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Home-schooled hoopsters hit the road
Question of the Day
Starting on March 9, Davis will run his own tournament, the rapidly expanding East Coast Basketball Championships for home-schooled boys and girls varsity, junior varsity and middle-school teams from as far away as Texas.
In the tournament’s first year, 1997, eight teams participated. This year, Davis said, he expects 52. Davis had to move the tournament from Fredericksburg, Va., to Liberty University in Lynchburg to handle the increased demand, and colleges are now sending scouts to the tournament, he said.
A big reason for the increased participation is that home schooling itself is on the rise.
“Part of it is economics,” said Davis. “Between Christian schooling and home schooling, it’s the least expensive choice. You look around, people are opposed to public schools. What’s the alternative? There are moral, Christian reasons and a general distrust to what’s being taught. … And because of the economy, enrollments at private schools are down.”
Despite some lingering skepticism about home schooling (a California court last year ruled it illegal, but the decision was overturned.), attitudes are shifting as the practice complies with state educational standards. More home-schooled students each year are going to college, and the U.S. military academies now accept a small number.
Virginia Delegate Robert Marshall, Prince William Republican, said during his first campaign in 1991, his opponent tried to use home schooling as a misdeed. “It was as if I fed them Lysol for dinner,” Marshall said. “There’s been a change in understanding. It was felt to be a badge of infamy.”
The Reifsniders, who live in a fifth-generation farmhouse 150 to 200 years old, began home-schooling when Sarah and Rebecca started sixth and eighth grades. Both had attended private Christian high schools, but a “mix-up” with the affiliated church led them to consider other options, said the girls’ mom, Deb Reifsnider.
“We checked with other private schools, but the tuition was out of our range,” she said. “We knew home schooling was a possibility and decided to try it and see how it would go.”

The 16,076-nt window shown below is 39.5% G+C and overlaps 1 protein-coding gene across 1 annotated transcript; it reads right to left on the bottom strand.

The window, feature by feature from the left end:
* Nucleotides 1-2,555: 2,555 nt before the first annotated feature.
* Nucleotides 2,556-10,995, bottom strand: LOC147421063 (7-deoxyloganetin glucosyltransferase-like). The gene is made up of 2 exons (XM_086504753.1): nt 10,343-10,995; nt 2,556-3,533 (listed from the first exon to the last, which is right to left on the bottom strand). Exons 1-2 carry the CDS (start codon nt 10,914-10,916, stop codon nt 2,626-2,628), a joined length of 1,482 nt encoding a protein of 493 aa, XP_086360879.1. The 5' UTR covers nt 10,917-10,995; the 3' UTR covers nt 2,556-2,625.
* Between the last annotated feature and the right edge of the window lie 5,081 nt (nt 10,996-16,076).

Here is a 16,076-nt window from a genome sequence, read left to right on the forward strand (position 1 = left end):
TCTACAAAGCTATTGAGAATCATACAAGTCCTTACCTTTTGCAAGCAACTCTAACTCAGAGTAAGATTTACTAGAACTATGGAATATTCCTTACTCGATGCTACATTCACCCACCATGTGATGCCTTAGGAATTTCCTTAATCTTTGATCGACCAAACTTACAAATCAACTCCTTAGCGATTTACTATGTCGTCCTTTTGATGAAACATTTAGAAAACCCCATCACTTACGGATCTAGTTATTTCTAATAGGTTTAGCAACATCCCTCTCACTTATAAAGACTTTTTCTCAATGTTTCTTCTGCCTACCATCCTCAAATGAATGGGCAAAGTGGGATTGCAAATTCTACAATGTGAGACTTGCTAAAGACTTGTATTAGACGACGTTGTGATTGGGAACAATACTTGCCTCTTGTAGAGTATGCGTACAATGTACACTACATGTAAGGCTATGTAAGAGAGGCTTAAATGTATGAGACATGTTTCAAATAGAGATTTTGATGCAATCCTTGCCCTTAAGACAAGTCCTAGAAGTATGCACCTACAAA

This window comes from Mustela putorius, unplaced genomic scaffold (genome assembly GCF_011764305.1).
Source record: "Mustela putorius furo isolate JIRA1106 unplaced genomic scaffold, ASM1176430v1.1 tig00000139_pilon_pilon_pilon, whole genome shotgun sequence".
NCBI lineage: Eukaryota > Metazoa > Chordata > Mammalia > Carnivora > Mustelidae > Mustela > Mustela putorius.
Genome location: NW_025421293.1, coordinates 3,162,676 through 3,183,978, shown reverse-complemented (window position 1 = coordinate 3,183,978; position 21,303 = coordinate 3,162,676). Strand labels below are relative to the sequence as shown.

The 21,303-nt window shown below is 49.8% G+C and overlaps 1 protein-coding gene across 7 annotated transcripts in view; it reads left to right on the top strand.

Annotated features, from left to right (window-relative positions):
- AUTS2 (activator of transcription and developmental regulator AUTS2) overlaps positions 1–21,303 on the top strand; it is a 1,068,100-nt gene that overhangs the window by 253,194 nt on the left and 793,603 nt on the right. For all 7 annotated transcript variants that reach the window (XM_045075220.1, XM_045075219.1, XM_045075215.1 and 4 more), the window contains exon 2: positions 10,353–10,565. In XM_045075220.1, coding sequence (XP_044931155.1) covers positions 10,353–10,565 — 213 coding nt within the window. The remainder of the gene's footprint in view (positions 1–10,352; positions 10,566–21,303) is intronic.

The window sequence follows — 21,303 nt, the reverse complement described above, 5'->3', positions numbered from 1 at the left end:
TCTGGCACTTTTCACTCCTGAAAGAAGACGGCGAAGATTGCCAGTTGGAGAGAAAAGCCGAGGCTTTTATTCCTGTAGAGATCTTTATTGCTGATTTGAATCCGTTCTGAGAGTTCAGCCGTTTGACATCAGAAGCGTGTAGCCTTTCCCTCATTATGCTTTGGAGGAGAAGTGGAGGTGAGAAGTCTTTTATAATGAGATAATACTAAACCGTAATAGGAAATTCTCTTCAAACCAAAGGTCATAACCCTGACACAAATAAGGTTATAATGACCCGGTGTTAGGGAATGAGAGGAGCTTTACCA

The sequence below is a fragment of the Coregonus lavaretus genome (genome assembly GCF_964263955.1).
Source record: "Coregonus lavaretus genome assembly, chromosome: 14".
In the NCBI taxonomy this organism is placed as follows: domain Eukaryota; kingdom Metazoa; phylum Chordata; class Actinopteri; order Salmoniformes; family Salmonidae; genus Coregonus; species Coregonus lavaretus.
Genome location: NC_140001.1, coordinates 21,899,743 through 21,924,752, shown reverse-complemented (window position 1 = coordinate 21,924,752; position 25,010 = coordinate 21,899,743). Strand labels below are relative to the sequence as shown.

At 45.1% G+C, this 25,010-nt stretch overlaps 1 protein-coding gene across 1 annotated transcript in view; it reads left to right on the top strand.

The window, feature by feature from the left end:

Deb Reifsnider said she did extensive research on the Internet, talked to people who home-schooled their kids and attended a Christian home-school fair in Harrisburg, Pa. Home-schooling software explained the basics, and she learned how to comply with state standards for home schooling.
“I really didn’t know much about it,” she said. “Both girls enjoyed it, and I felt it went very well. I felt like they learned as much as they did when they went to a traditional school.”
Although she is not well-versed in such subjects as calculus, which Rebecca is taking this year, Deb Reifsnider said the curriculum is “self-explanatory” and even more thorough than what some schools might offer.
“Rebecca has taken her PSATs and scored very highly,” she said. “She has a cousin who goes to a public school in a different state who’s a year older, and there are things she’s doing that he doesn’t know how to do.
“A lot of colleges are realizing that there’s less wasted time during the day. If you have that mind-set, you can do a lot more. When my kids went to private school, they never completed a textbook in a year’s time. Now they go cover to cover.”
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By Tom Harris and Madhav Khandekar
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